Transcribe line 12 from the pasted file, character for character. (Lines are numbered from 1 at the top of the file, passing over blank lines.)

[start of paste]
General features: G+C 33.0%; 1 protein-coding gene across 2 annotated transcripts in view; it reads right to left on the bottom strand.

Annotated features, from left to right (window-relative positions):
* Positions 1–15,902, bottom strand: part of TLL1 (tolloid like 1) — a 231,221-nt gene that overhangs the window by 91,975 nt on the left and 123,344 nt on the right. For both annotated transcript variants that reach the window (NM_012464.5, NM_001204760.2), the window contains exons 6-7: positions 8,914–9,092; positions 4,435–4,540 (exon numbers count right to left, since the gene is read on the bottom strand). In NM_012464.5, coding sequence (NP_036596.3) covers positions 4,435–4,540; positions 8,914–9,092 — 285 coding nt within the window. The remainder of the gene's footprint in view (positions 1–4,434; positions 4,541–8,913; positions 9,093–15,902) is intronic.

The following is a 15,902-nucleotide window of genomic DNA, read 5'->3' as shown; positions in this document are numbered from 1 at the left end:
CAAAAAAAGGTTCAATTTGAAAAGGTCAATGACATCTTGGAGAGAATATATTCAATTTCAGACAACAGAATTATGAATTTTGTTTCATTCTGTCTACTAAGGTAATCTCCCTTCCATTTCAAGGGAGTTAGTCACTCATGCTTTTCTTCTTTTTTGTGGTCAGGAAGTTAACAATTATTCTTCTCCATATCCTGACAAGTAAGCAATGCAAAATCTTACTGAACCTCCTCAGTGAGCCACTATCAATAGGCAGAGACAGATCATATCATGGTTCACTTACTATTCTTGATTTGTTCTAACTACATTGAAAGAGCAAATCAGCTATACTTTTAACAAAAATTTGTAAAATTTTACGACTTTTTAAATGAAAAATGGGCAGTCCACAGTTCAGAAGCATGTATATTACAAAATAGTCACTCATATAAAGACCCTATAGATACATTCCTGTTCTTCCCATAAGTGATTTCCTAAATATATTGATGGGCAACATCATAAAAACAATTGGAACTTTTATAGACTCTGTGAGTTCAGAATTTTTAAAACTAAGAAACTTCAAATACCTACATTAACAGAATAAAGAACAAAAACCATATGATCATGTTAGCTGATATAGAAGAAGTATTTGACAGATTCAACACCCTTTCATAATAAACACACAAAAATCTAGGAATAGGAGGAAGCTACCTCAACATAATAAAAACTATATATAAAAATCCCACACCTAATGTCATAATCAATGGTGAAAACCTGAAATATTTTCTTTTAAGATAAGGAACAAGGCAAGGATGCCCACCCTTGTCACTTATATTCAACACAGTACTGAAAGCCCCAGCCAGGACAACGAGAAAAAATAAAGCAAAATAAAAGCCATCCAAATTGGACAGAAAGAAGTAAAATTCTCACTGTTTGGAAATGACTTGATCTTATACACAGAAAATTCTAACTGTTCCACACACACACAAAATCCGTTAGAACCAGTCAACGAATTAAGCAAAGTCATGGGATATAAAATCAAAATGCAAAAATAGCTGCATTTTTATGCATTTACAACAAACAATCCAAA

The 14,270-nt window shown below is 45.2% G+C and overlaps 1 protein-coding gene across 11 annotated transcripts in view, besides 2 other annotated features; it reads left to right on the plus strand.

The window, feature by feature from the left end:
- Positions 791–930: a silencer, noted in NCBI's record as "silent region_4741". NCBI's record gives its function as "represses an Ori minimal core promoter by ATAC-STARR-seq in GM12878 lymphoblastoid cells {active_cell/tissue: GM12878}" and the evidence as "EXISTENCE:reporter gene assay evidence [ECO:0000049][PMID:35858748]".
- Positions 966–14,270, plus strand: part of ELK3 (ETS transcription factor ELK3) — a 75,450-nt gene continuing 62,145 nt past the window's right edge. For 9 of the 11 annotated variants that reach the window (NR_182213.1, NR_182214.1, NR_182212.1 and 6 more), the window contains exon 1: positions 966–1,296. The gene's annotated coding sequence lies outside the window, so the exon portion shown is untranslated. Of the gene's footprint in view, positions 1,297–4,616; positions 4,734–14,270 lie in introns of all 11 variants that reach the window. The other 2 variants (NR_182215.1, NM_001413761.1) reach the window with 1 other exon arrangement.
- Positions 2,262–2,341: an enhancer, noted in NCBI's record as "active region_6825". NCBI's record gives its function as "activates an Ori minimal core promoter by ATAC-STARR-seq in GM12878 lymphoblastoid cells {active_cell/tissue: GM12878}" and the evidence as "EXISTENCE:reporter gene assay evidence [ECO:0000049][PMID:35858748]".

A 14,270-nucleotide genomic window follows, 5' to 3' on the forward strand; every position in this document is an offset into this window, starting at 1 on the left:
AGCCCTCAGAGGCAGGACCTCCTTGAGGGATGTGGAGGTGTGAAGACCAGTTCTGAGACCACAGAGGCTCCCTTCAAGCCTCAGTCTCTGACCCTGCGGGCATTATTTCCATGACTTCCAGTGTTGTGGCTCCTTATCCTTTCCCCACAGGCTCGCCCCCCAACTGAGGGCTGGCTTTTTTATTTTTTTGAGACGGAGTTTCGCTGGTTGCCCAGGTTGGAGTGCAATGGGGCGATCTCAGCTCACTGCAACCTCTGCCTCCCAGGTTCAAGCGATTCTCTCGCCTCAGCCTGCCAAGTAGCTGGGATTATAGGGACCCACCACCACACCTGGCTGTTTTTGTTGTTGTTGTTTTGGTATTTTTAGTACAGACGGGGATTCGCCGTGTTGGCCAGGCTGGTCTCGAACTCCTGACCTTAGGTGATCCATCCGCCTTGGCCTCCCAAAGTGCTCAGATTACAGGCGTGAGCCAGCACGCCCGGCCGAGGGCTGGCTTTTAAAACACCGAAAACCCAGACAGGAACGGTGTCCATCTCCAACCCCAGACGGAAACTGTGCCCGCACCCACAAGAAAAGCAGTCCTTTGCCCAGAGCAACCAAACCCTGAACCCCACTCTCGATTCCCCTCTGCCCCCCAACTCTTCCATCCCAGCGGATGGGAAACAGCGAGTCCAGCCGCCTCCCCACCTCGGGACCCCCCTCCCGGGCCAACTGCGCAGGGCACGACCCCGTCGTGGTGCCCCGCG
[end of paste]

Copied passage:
AGCCCTCAGAGGCAGGACCTCCTTGAGGGATGTGGAGGTGTGAAGACCAGTTCTGAGACCACAGAGGCTCCCTTCAAGCCTCAGTCTCTGACCCTGCGGGCATTATTTCCATGACTTCCAGTGTTGTGGCTCCTTATCCTTTCCCCACAGGCTCGCCCCCCAACTGAGGGCTGGCTTTTTTATTTTTTTGAGACGGAGTTTCGCTGGTTGCCCAGGTTGGAGTGCAATGGGGCGATCTCAGCTCACTGCAACCTCTGCCTCCCAGGTTCAAGCGATTCTCTCGCCTCAGCCTGCCAAGTAGCTGGGATTATAGGGACCCACCACCACACCTGGCTGTTTTTGTTGTTGTTGTTTTGGTATTTTTAGTACAGACGGGGATTCGCCGTGTTGGCCAGGCTGGTCTCGAACTCCTGACCTTAGGTGATCCATCCGCCTTGGCCTCCCAAAGTGCTCAGATTACAGGCGTGAGCCAGCACGCCCGGCCGAGGGCTGGCTTTTAAAACACCGAAAACCCAGACAGGAACGGTGTCCATCTCCAACCCCAGACGGAAACTGTGCCCGCACCCACAAGAAAAGCAGTCCTTTGCCCAGAGCAACCAAACCCTGAACCCCACTCTCGATTCCCCTCTGCCCCCCAACTCTTCCATCCCAGCGGATGGGAAACAGCGAGTCCAGCCGCCTCCCCACCTCGGGACCCCCCTCCCGGGCCAACTGCGCAGGGCACGACCCCGTCGTGGTGCCCCGCG